Lucy Mangan

Lucy Mangan is all for platonic friendships: “Men and women can be left alone together”

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Lucy Mangan

People reacted with derision – loud and long – when American vice president Mike Pence said he refused to have dinner alone with any woman other than his wife. Now it turns out that far from being an aberration, he has company.

A recent survey by The New York Times discovered that the majority of Americans were cautious about having dinner or a drink with a member of the opposite sex on his/her own. And substantial minorities also felt iffy about driving together, having a work meeting or going for lunch. In both their private and professional spheres, one-on-one meetings between people with differently configured genitals were very much considered a fraught and perilous undertaking. This is enraging on multiple levels.

Firstly, I suspect that, far from being solely the preserve of the kind of maniacal, narrow-minded Christianity in which the US and its current administration specialise, the results would be exactly the same here too.

In workplaces both sides of the pond, the fear of sexual harassment stalks us all. Fear of experiencing it, fear of being accused of (or of being caught) doing it. So a shadowy awareness – darker with some colleagues, lighter with others – of potentialities informs many of our interactions. So they are either expanded to include others or avoided altogether. Thus men get to meet other men and consolidate their disproportionately held power (nothing like a little one-on-one time with the boss to keep your career in shape) while women are left to prove themselves by trying to do more with less. The self-perpetuating nature of it all kills me.

But although I feel I should reserve all my outrage for the more tangible disadvantages the professional divide brings, it is the equivalent in my private life that I have always found most upsetting. I remember the first time a male friend – we’ll call him James, as that is his name and I’m still furious with him – turned down an invitation (extended and accepted many times before in both directions over our previous decade of friendship) to come round to my flat for a meal. He got all shifty-eyed and shuffly-footed, muttered something inaudible and fled. I was baffled. I rang my sister, who is younger but always much wiser than me. “What’s going on?” I asked. “Has he recently got a proper girlfriend?” she inquired. “Yes.” “That’s when it starts,” she said. And so it proved.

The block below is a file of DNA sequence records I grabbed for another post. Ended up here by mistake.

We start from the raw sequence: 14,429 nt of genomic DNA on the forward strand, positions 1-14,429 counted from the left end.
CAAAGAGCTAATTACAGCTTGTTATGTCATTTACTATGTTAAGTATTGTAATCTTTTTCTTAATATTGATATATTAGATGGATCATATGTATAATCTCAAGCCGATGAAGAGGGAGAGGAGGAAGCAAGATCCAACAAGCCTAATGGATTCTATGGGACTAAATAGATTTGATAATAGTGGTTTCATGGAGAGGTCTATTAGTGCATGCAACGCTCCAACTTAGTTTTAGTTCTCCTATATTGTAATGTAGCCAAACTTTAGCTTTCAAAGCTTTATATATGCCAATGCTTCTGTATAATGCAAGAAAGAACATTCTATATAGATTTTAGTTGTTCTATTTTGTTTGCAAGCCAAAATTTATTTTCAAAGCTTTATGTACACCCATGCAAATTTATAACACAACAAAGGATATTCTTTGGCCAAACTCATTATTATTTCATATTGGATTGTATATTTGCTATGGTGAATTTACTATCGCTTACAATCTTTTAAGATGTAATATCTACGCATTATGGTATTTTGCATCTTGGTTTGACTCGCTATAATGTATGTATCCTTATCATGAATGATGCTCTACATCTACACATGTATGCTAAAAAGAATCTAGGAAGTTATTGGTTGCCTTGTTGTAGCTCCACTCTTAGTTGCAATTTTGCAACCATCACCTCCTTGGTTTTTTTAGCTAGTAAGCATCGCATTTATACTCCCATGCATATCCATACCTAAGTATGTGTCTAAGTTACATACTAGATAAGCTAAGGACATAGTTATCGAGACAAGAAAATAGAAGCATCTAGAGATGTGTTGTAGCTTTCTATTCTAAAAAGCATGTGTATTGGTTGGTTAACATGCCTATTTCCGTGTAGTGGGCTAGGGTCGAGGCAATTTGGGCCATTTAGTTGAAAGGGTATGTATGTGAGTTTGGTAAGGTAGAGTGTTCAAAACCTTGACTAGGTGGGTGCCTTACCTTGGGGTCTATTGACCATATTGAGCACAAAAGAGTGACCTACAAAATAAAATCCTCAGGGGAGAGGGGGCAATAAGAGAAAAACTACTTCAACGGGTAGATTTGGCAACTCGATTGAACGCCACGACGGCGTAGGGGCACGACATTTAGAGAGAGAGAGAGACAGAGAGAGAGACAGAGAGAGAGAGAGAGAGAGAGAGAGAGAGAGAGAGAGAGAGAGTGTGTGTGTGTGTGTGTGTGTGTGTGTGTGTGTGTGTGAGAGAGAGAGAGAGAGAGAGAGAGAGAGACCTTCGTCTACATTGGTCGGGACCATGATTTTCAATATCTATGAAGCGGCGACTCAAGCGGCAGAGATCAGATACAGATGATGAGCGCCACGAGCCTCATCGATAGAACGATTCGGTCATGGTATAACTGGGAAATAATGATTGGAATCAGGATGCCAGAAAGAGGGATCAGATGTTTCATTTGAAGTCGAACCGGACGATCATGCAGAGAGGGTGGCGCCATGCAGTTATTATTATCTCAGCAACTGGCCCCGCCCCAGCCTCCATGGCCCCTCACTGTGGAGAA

When you get to a certain age – mid-20s, I’d say – when people start to form their first ‘serious’ relationships, a certain strain of them (of both sexes) go bonkers. Teenage madness returns with a vengeance. Suddenly, to this type, it becomes disloyal to see old friends of the opposite sex. Single women (even ones of my level of attractiveness, once summarised by my mother with a sigh as “You’ll not stop clocks, or traffic,”) become viewed as a pollutant at best (“It looks bad to other people,” James said when I confronted him) and a direct threat at worst.

At work and at home this behaviour shows that women are not considered people first and foremost, but female

Years of friendship suddenly mean nothing. You are reduced to nothing more than a potentially willing vagina and excluded accordingly.

It is demeaning – to all parties. It says nobody can be trusted, that romantic love trumps all and that it must be proved, a toll paid, by sacrificing what was previously important. Both at work and at home this behaviour shows that women are not considered people first and foremost, but female. Strange, other beings, who – even if it’s inadvertent – cannot help but lay traps and so must be treated warily. It’s an ancient, ancient stereotype that is still playing out today, and it needs to be staked through its black, black heart.

Come on, everyone. Be a mate.

Main image: iStock